I wish I had all of the answers, but I don’t. In fact, it would be entirely understandable to view depression as unredeemable. What good could possibly come from such an awful, ugly disease, responsible for tens of thousands of deaths in the United States every year? I will never argue that I am glad I have depression, nor that I am glad depression exists. It has caused immeasurable pain to the most important people in my life, and far too many bright and wonderful people have been robbed of their light as a result of its self-esteem decimation. Depression blows. But its effect on my life has not been exclusively negative. I have a few platitudes that have helped me cope, and sometimes I can even see the world as brighter than it might have otherwise been.
My greatest solace is that depression has, albeit by force, deepened my ability to value the moments I do wind up with. When plans are upended, when social anxiety sends me running out the door of a party carrying my shoes, when boyfriends wipe tears instead of clinking glasses at the bar, when the scariest breakdowns lead to the deepest, most vulnerable conversations… that’s when I’ve learned that life does not happen in the moments that I’ve planned, but in the moments that have been disarranged by emotions and forces beyond my control.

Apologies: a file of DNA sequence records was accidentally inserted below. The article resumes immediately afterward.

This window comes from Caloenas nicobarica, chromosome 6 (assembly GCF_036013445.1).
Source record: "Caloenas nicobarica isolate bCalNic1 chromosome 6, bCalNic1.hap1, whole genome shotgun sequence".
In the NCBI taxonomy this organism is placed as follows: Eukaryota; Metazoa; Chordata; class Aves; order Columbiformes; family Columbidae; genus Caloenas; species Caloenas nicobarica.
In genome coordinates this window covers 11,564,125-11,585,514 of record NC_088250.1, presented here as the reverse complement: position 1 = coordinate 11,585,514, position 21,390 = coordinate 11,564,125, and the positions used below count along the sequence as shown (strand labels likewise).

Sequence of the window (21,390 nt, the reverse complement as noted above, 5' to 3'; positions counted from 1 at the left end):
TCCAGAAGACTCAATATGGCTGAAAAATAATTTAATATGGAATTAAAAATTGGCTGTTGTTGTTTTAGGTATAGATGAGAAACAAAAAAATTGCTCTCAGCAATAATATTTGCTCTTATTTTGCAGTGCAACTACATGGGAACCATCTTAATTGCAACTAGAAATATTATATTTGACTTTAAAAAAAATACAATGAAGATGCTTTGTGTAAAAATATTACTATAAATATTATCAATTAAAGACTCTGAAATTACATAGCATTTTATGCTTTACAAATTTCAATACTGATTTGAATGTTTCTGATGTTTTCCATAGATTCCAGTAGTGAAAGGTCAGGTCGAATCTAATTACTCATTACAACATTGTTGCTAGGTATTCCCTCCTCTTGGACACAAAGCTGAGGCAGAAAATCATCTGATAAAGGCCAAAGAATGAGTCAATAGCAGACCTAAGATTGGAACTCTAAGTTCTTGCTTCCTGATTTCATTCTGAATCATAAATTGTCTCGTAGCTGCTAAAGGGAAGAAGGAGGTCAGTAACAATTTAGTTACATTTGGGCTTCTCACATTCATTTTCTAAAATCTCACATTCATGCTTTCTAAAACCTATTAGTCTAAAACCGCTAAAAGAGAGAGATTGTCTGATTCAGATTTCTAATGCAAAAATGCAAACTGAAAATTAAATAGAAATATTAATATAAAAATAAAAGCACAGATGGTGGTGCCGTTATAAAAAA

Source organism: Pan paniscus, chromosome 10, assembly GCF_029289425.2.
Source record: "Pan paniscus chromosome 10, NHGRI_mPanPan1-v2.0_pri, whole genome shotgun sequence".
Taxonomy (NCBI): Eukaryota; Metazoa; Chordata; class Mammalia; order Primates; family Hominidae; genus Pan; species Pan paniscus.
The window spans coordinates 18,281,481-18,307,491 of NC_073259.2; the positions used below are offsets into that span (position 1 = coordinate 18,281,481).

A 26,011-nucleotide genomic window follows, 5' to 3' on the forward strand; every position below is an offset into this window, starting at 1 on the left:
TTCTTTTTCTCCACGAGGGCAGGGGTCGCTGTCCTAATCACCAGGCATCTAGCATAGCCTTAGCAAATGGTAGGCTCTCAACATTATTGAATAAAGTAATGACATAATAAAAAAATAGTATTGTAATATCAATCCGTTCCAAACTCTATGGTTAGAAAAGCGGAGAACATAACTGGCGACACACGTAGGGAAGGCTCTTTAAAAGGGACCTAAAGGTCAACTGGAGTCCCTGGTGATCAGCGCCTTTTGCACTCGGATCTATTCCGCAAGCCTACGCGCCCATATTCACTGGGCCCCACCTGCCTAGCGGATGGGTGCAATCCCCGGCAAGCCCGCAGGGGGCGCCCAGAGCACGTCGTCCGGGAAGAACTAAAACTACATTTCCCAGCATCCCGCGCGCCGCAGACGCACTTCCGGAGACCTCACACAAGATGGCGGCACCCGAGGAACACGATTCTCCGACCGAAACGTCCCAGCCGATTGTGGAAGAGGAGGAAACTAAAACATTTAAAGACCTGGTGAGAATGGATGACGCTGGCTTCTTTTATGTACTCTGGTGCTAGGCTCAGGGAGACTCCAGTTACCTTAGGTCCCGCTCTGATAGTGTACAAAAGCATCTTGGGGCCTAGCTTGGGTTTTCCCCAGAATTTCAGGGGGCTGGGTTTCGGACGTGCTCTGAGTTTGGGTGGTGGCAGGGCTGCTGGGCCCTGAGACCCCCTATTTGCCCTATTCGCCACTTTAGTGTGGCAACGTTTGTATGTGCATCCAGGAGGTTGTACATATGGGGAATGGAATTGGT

Later that night, my kind and loving boyfriend squeezed me tightly into his chest as I cried tears of sadness that I couldn’t explain because I don’t understand them myself. And he held me on the couch until I had exhausted myself and did not have an ounce of emotion to give back. That moment, that love, was more expressive than my storybook-planned lakeside Navy Pier firework “I love you” ever could have been.
Moments that are easy for most—eating sushi, a vacation in Mexico, a housewarming party—can destabilize and crumble in the blink of an eye when my depression is at its worst. But I now embrace those messy moments with a resolve and assuredness that I have only found in myself because of my depression.
I used to doubt myself, and should myself. You should be able to stop crying at dinner and pull yourself together like a fun girlfriend. You should stop being such a pathetic fucking loser and go back inside to the party like a normal person. But shattered perfect plans can be pieced back together in unexpected ways. And in those worst and darkest moments, I can remind myself that it’s just a moment. There will be another moment after it that will probably continue to hurt. But eventually this series of moments will end, and I know that the pain and despair I am experiencing does not define my life, but rather a moment of it.
My solace won’t be others’ solace. But finding a fragment of meaning in my depression, a genuine source of growth that I would not have otherwise realized, has given me the strength to face another day when simply existing feels hopeless.